A recently published op-ed by our NFIB RI State Director
The following editorial by NFIB Rhode Island State Director Christopher Carlozzi was recently published in the Providence Journal
The ink has not yet dried on the most recent law raising Rhode Island’s minimum wage, yet advocates are already preemptively pushing for the next hike to $15 per hour. Minimum wage just rose to $10.10 in January and a second increase is planned in 2019. But sponsors of this new legislation would more double the current planned increase and keep doubling them for five years straight. If their plan becomes a reality, small businesses will struggle to survive.
Small employers are already coping with two years of minimum wage increases and in July they will be saddled with more labor costs when a paid leave law takes effect. While a $15 minimum wage may seem, on the surface, like a good idea, there is strong evidence of unintended consequences that negatively impact the employee’s wallets.
Seattle, an early adopter of a $15 minimum wage, released a study in 2017 after that city’s incremental increase to $13 per hour. It found that nine months after the second tier of wage hikes, about 5,000 low-wage jobs disappeared, the number of hours worked by low-wage workers dropped by 3.5 million hours, and their wages dropped by $6 million.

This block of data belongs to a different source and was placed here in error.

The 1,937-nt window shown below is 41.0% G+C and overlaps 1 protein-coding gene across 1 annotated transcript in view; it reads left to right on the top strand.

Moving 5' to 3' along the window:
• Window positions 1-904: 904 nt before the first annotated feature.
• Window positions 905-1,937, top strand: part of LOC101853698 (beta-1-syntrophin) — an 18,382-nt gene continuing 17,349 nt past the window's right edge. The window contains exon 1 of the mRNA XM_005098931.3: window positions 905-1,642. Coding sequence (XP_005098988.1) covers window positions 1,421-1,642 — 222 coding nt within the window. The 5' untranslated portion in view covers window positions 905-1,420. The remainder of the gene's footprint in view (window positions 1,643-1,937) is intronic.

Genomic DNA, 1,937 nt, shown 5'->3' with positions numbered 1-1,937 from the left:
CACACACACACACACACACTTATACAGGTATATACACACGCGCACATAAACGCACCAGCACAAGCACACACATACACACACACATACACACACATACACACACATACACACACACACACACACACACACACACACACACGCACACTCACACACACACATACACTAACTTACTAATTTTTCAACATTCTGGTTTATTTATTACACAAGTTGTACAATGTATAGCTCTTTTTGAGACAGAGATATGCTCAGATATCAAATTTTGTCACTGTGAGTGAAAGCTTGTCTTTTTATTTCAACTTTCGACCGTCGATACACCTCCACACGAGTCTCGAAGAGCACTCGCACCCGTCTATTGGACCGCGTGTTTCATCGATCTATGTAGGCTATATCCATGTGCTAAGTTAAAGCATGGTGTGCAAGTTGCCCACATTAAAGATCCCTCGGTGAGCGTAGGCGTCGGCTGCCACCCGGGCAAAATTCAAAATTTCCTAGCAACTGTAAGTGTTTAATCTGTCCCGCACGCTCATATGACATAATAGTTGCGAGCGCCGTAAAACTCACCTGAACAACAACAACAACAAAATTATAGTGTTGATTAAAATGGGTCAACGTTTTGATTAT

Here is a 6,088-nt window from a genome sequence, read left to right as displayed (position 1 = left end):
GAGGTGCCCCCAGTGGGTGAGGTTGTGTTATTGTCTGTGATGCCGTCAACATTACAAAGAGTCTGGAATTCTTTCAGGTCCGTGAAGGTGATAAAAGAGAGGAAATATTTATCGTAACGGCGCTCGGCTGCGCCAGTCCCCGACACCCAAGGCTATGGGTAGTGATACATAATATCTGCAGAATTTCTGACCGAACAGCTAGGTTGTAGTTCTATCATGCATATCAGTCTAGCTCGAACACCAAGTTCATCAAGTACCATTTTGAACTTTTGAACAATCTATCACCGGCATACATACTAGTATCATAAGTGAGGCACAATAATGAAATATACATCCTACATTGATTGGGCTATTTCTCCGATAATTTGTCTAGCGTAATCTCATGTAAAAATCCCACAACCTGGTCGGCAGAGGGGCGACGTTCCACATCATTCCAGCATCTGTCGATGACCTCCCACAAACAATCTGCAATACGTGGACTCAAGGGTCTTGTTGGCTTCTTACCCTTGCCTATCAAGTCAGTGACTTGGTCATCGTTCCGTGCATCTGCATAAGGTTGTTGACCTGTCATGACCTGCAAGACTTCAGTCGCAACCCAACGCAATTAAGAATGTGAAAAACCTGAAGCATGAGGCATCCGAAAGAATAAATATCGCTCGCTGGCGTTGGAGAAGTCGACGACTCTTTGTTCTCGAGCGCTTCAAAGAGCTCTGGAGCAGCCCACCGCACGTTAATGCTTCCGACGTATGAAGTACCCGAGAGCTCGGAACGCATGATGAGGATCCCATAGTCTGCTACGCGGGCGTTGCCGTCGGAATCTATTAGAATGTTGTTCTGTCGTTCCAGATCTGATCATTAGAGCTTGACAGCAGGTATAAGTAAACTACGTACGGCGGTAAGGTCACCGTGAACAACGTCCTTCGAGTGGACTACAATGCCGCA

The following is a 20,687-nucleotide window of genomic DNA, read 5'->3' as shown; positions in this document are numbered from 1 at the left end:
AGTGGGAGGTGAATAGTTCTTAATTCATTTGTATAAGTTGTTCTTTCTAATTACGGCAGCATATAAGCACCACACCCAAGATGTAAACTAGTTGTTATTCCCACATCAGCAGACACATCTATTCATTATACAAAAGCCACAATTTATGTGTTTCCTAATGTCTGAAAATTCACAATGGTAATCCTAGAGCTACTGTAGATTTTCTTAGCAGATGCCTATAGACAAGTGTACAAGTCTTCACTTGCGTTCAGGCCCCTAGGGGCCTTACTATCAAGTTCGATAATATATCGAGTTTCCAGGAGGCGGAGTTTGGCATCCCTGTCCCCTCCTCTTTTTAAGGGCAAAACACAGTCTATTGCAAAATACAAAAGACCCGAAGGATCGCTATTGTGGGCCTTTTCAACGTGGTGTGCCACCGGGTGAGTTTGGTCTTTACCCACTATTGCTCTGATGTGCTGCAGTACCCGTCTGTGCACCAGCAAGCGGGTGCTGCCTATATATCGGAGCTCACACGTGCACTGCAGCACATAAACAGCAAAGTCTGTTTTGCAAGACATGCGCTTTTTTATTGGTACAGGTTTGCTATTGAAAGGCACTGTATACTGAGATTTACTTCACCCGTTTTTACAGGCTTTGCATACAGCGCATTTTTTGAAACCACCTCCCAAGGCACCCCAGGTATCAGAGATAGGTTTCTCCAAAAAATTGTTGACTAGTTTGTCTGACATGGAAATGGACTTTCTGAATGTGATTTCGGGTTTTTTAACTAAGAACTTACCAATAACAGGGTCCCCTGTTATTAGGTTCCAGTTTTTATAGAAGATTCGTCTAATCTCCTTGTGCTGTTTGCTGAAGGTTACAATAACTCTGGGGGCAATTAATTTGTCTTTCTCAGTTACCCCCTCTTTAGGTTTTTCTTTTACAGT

And, as entry-level and unskilled jobs disappear, it makes it especially difficult for young people and those lacking work experience to enter the workforce. A 2018 report on the decreasing number of teens in the workforce by George Washington University’s Mercatus Center, shows higher minimum wages significantly contribute to higher teen unemployment. The research determined higher minimum wages meant fewer job opportunities for young workers.
Since Rhode Island is one of only two states with time-and-a-half pay on Sundays, a $15 minimum wage means $22.50/hour wage for retail shops. This disproportionately high wage would almost guarantee no shop would schedule teens or unskilled workers for a Sunday shift.
A constant piling on of labor costs leaves small business owners with hard choices. Jobs can be eliminated, hours cut, and remaining employees asked to take on more duties. The latest Seattle study appears to confirm those were the choices employers were forced to make in order to keep their doors open.
Beyond increased labor costs, Rhode Island small businesses have very high energy costs, taxes, and double-digit health insurance premium increases. Just as the economy is beginning to pick up after years of stagnation, now is not the time for the state’s General Assembly to discourage business expansion and job creation by implementing a $15 minimum wage.